Libertarian Ballot Access Challenge Continues in Harrisburg This Week
The challenge to the Libertarian party’s Philadelphia-area signatures ended last week in high spirits for the third party. Tomorrow, the Libertarian and Republican party volunteers will move to Harrisburg to argue over additional signatures picked up throughout the rest of the state. The ordeal will end when a panel of judges rule on the challenged signatures — or if one side blinks.
“I think [the challenge] has gone tremendously,” says Libertarian Party volunteer coordinator Roy Minet. “We had volunteers from seven different states, I believe, and from multiple political parties, too. And we’ve had a full compliment of people there. We hit the [20-person] requirements of the court order everyday.”
To put that in context, and as we’ve previously reported, the Libertarian Party nominated New Mexico Gov. Gary Johnson as its presidential candidate this year. As this was happening, volunteers all over the state of Pennsylvania—and throughout the country—were gathering signatures to get their candidate on the ballot, as is the norm. Signatures were eventually handed in in all 50 states and the District of Columbia.
Johnson’s signatures were challenged in Pennsylvania, Ohio, Michigan and Iowa — all of which are considered swing states — and the District of Columbia. In Pennsylvania, Libertarians handed in about 49,000 signatures to the State Department. About 44,000 of those signatures were then challenged based upon supposed oddities in the penned names, dates, addresses and other criteria.
Third- and independent-party candidates were required to hand in 20,601 signatures this year, which represents 2 percent of the highest vote cast in the 2010 midterm elections, as is state law.
Both the Libertarian and Constitution parties are considered to the right, politically, of the Republican party. The GOP, therefore, is often worried votes may be siphoned from them on Election Day. Similarly, the Green party is to the left of the Democrats and has been credited by some in the media for taking enough votes away from Al Gore in 2000, handing the election to George W. Bush. The Green Party was not challenged by the Democratic party in Pennsylvania this year.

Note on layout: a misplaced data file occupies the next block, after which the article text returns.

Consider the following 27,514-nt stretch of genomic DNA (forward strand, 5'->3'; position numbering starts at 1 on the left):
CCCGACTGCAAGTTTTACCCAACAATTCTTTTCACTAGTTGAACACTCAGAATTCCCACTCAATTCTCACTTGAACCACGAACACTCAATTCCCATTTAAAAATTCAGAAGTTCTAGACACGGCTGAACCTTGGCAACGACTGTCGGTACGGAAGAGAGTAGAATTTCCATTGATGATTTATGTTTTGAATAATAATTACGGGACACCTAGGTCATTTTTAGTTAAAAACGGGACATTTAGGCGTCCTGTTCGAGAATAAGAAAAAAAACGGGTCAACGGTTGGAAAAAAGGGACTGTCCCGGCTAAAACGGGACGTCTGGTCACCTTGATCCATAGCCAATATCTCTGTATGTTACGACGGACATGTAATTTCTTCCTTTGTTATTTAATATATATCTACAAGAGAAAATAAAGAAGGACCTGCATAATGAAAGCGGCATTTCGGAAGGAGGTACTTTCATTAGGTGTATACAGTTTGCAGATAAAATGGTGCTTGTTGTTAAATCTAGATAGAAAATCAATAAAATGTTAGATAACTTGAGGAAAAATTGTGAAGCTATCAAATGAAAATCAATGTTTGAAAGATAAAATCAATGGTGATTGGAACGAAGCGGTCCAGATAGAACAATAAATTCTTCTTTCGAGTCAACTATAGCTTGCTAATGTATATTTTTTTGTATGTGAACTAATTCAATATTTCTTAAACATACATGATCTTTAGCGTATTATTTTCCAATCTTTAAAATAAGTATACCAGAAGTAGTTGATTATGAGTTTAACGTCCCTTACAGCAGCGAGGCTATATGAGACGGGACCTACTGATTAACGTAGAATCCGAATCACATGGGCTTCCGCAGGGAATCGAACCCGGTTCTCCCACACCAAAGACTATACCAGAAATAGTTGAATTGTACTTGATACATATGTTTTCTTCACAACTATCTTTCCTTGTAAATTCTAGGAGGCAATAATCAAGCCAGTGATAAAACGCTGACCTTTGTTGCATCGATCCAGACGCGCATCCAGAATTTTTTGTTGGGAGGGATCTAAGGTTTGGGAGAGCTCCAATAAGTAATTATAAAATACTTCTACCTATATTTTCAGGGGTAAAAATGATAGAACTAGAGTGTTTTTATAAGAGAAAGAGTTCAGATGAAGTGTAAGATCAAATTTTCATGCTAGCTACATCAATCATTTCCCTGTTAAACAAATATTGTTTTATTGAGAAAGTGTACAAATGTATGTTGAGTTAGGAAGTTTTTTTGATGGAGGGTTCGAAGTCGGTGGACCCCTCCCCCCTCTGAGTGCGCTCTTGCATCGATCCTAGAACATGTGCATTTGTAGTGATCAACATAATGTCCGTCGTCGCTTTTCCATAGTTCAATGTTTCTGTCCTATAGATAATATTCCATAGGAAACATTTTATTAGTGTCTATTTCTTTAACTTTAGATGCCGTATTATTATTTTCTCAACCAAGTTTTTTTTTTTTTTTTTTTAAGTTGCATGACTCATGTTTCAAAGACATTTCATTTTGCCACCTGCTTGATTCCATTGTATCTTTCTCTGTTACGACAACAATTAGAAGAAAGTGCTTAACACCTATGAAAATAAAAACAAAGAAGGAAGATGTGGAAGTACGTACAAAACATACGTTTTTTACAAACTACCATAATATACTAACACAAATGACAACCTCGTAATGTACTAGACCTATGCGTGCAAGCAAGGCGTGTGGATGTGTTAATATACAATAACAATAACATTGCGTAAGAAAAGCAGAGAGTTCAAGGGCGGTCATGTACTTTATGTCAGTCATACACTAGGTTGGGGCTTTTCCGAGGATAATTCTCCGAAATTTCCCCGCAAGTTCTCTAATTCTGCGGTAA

The Constitution party dropped their presidential ticket from the ballot in August after being told the challenge may cost them over $100,000. In Pennsylvania, the loser of a ballot access challenge may be forced to pay the other party’s legal fees. Ironically enough, the Constitution party’s vice presidential candidate, James Clymer, is from Lancaster County.
“The challenge represented a monolithic establishment party which is intent on denying people the opportunity to vote for anyone who might criticize it from a limited government, non-interventionist perspective,” Clymer told Philadelphia Weekly in late August.
Over the past two weeks, the Libertarians have been dealing with ballot access at the Philadelphia Board of Elections’ offices on Columbus Blvd. Volunteers were paired with a Republican volunteer and a Board of Elections worker to go through challenged signatures, one-by-one, to check for legitimacy. There were more than 75 volunteers on hand throughout the effort, from at least seven different states. Gov. Johnson even showed up one day in Philadelphia to thank the numerous volunteers for the effort.
The effort to check the rest of the signatures will end before Sept. 12, when a panel of three Commonwealth Court judges decide whether Johnson can stay on the ballot.
But before that happens, the Libertarians have had a lot of help in the state this year. “We had people from the Green party who weren’t challenged this year but they said we’re all in this ballot access thing together,” Minet says. “We even had a number of Republicans that said, ‘Hey, I just don’t agree with what my own party has done; I’m going to try to help you guys.’”
Most independent party members agree that the system is wrong. And there’s actually a bill in the state Legislature sponsored by Republican state Rep. Mike Folmer of Lebanon, which would change the rules. Specifically, it would require a much smaller number of registrants within the state in order for the party to be considered ‘major.’ That party, then, would have to gather the same number of signatures for statewide ballot access as the Democrats and Republicans, which currently stands at 2,000.
“We need more choices on the ballot, not fewer,” says Minet. “If you look at what’s been going on in the country over the last several decades, there’s not a lot of difference between when the Republicans are in office and when the Democrats are in office: government gets bigger the debt keeps going way up … so it’s obvious we need another choice.
“They used to say don’t waste your vote on the third party candidate, but it’s more like don’t waste your vote on two alternatives who are basically doing the same thing in office. That’s the waste, you need to vote for someone who’s really going to change something.”